The riches of history contrast with the institutions of modern life everywhere in Philadelphia. Here you can see artifacts of our nation's birth and avant-garde artworks nearly side by side. Eighteenth-century buildings sit next to 20th-century mural art. Even food gets in on the act: Restaurants serving Colonial recipes vie with restaurants serving contemporary Cuban cuisine.
Philadelphia's City Hall (Broad and Market streets, 215-574-0380) is a great place to see this contrast. At this popular attraction and predominant symbol of the city, visitors can tour the 100-year-old building and its soaring tower, and view changing exhibits of contemporary artworks in gallery space as well.
You can feel the contrast between the centuries just by walking around the city. But if you really want to explore the old and the new, consider taking one of the many cultural walks offered. You can see Colonial Philadelphia one day and the next day take a Murals of Philadelphia Tour (215-568-5245).
Adults may want to take the Historic Tippler's Tour, a 90-minute walk through Old City that stops at three Colonial drinking establishments (215-629-5801). For the family, there are Ghost Tours (215-413-1997) that entertain with tales of ghosts and goblins.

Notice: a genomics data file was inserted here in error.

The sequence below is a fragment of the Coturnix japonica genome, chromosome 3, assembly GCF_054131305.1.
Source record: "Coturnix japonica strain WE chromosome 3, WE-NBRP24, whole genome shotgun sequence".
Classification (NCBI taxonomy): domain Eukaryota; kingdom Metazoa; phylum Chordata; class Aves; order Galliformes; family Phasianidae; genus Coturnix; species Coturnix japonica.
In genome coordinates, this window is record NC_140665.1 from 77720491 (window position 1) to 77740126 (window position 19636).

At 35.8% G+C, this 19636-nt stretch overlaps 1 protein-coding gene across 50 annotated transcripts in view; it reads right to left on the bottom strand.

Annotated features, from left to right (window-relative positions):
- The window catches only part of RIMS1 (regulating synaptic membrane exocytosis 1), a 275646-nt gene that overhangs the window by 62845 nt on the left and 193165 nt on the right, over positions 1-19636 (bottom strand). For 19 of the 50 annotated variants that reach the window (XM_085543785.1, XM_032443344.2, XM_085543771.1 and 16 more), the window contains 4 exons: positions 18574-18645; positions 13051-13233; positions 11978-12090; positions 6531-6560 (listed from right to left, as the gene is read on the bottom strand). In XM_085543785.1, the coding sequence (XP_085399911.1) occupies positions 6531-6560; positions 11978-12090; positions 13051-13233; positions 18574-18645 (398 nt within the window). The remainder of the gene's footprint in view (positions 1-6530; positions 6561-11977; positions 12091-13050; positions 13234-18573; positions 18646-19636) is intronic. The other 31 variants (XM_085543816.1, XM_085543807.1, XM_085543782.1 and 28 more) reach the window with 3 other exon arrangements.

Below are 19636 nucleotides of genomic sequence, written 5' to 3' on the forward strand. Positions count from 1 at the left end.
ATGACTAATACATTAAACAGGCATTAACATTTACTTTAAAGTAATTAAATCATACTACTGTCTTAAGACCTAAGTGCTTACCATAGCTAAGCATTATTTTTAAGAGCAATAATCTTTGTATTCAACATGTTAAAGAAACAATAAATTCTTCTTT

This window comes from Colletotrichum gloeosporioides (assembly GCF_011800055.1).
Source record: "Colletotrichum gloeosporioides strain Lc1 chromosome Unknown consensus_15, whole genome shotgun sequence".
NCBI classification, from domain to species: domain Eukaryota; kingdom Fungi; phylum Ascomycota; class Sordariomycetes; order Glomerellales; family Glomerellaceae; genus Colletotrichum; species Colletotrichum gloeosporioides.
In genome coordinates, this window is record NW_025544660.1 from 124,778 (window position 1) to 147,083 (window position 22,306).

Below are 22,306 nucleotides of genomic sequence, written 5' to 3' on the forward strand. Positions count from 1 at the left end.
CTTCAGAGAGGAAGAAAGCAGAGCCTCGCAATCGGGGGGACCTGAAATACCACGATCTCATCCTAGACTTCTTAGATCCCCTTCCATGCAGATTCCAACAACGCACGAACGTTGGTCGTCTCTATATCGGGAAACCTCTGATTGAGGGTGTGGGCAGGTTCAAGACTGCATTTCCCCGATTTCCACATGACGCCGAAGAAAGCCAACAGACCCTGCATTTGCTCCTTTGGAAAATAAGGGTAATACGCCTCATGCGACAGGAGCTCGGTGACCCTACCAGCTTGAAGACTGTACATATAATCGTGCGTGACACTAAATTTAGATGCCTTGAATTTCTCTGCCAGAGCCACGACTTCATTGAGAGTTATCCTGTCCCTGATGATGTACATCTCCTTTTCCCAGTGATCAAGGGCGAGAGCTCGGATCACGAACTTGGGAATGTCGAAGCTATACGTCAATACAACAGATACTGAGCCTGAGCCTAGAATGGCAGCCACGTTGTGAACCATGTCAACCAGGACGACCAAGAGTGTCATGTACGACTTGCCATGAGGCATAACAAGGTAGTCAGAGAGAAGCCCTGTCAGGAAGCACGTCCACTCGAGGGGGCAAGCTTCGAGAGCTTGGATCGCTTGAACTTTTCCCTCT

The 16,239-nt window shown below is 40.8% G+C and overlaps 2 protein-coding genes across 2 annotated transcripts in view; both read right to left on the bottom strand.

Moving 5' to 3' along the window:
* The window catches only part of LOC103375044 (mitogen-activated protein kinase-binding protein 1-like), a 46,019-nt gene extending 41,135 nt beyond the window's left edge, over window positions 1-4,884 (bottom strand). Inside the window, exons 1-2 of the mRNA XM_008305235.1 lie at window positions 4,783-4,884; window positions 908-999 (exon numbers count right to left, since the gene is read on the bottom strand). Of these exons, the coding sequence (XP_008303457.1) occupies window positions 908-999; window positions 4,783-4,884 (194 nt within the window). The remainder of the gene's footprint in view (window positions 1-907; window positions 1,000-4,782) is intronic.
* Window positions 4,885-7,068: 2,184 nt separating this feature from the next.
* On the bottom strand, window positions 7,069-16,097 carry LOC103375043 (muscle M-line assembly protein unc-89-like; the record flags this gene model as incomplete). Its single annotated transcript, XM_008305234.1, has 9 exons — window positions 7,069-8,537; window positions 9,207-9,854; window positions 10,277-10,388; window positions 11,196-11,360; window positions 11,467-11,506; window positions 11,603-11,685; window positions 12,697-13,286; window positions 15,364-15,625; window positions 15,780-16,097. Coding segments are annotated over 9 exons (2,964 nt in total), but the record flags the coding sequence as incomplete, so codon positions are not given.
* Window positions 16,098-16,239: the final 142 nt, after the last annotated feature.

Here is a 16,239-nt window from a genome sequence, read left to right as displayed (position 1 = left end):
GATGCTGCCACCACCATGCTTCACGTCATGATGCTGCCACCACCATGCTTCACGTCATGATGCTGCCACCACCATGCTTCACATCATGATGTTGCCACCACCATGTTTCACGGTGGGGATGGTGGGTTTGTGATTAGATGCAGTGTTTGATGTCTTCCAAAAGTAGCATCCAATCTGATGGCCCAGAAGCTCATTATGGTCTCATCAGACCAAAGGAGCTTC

In a unique match-up of history and high-tech, the Lights of Liberty show (215-LIBERTY or 1-877-GO-2-1776) uses modern-day production methods to bring Philadelphia's Colonial history to life. Visitors immerse themselves in the drama of the American Revolution on a walking tour to five sites, at each of which an act in the Revolution is played out. Sound, images and graphic projections combine to help tell the story.
Five-story-high images are projected onto some of the country's most historic buildings, and narration is provided by a galaxy of stars. The production is billed as the first sound-and-light show of its kind in the world.
There are also living-history interpreters throughout Independence National Historical Park (Visitors Center, Third and Chestnut streets, 215-597-8787). There you can visit Independence Hall, the Liberty Bell Pavilion, Congress Hall and Franklin Court. You may encounter one of the heroes of American history strolling around, or perhaps one of the ordinary citizens from Colonial times.
If you want to encounter some heroes of more recent times, visit the National Liberty Museum (321 Chestnut St., 215-925-2800), where fighters for civil liberty are honored.
For a jolt into the 21st century, visit the Institute of Contemporary Art (36th and Sansom streets, 215-898-7108) or the Painted Bride Art Center (230 Vine St., 215-925-9929). You'll get a big dose of modern art and performance art.
You won't have to work hard to enjoy the contrasts of the old and the new in Philadelphia. The city is constantly evolving, with old buildings being reused and adapted for modern needs and history being preserved and celebrated.
Philadelphia provides a unique glimpse of where our country came from, and where it is going.